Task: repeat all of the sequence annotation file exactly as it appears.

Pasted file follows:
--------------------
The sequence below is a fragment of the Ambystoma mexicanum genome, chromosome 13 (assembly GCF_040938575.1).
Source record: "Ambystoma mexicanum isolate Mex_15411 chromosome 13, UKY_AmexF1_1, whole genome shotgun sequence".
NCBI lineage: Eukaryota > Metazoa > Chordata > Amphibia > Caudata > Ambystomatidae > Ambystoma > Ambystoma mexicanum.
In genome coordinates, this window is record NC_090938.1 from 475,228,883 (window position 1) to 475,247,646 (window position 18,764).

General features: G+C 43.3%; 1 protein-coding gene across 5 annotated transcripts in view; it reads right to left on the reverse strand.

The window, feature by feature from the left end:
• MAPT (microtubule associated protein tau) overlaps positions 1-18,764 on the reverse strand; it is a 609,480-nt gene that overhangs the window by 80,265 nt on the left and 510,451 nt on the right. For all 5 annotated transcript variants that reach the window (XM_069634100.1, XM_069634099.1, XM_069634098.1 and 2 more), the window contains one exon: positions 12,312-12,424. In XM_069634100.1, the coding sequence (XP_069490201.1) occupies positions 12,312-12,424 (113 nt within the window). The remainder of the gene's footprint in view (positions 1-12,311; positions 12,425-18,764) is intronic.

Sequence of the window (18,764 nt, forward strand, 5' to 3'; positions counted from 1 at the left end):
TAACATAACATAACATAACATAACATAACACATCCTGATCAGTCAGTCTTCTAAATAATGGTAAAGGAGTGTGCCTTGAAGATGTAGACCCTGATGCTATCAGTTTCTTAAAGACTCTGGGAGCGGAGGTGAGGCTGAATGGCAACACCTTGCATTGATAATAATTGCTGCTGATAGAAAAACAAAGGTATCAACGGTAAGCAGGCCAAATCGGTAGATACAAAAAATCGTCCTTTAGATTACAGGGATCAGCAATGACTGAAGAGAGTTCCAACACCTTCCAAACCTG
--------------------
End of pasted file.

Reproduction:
The sequence below is a fragment of the Ambystoma mexicanum genome, chromosome 13 (assembly GCF_040938575.1).
Source record: "Ambystoma mexicanum isolate Mex_15411 chromosome 13, UKY_AmexF1_1, whole genome shotgun sequence".
NCBI lineage: Eukaryota > Metazoa > Chordata > Amphibia > Caudata > Ambystomatidae > Ambystoma > Ambystoma mexicanum.
In genome coordinates, this window is record NC_090938.1 from 475,228,883 (window position 1) to 475,247,646 (window position 18,764).

General features: G+C 43.3%; 1 protein-coding gene across 5 annotated transcripts in view; it reads right to left on the reverse strand.

The window, feature by feature from the left end:
• MAPT (microtubule associated protein tau) overlaps positions 1-18,764 on the reverse strand; it is a 609,480-nt gene that overhangs the window by 80,265 nt on the left and 510,451 nt on the right. For all 5 annotated transcript variants that reach the window (XM_069634100.1, XM_069634099.1, XM_069634098.1 and 2 more), the window contains one exon: positions 12,312-12,424. In XM_069634100.1, the coding sequence (XP_069490201.1) occupies positions 12,312-12,424 (113 nt within the window). The remainder of the gene's footprint in view (positions 1-12,311; positions 12,425-18,764) is intronic.

Sequence of the window (18,764 nt, forward strand, 5' to 3'; positions counted from 1 at the left end):
TAACATAACATAACATAACATAACATAACACATCCTGATCAGTCAGTCTTCTAAATAATGGTAAAGGAGTGTGCCTTGAAGATGTAGACCCTGATGCTATCAGTTTCTTAAAGACTCTGGGAGCGGAGGTGAGGCTGAATGGCAACACCTTGCATTGATAATAATTGCTGCTGATAGAAAAACAAAGGTATCAACGGTAAGCAGGCCAAATCGGTAGATACAAAAAATCGTCCTTTAGATTACAGGGATCAGCAATGACTGAAGAGAGTTCCAACACCTTCCAAACCTG